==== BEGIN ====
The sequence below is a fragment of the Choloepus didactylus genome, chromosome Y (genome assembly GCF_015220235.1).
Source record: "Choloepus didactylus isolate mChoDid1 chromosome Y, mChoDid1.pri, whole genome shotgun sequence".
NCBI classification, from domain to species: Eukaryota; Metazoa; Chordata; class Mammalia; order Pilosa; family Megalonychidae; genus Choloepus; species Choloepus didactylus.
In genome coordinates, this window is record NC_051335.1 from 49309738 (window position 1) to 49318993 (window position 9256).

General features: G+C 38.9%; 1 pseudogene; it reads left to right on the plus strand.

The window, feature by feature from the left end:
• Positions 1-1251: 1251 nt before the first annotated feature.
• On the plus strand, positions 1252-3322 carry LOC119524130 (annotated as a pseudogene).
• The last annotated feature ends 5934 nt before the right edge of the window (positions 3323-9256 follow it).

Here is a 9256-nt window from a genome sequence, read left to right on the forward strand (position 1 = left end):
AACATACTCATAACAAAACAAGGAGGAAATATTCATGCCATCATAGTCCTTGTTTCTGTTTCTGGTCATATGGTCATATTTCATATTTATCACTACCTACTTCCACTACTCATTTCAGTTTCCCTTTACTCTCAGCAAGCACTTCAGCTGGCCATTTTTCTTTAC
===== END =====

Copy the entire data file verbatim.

The sequence below is a fragment of the Choloepus didactylus genome, chromosome Y (genome assembly GCF_015220235.1).
Source record: "Choloepus didactylus isolate mChoDid1 chromosome Y, mChoDid1.pri, whole genome shotgun sequence".
NCBI classification, from domain to species: Eukaryota; Metazoa; Chordata; class Mammalia; order Pilosa; family Megalonychidae; genus Choloepus; species Choloepus didactylus.
In genome coordinates, this window is record NC_051335.1 from 49309738 (window position 1) to 49318993 (window position 9256).

General features: G+C 38.9%; 1 pseudogene; it reads left to right on the plus strand.

The window, feature by feature from the left end:
• Positions 1-1251: 1251 nt before the first annotated feature.
• On the plus strand, positions 1252-3322 carry LOC119524130 (annotated as a pseudogene).
• The last annotated feature ends 5934 nt before the right edge of the window (positions 3323-9256 follow it).

Here is a 9256-nt window from a genome sequence, read left to right on the forward strand (position 1 = left end):
AACATACTCATAACAAAACAAGGAGGAAATATTCATGCCATCATAGTCCTTGTTTCTGTTTCTGGTCATATGGTCATATTTCATATTTATCACTACCTACTTCCACTACTCATTTCAGTTTCCCTTTACTCTCAGCAAGCACTTCAGCTGGCCATTTTTCTTTAC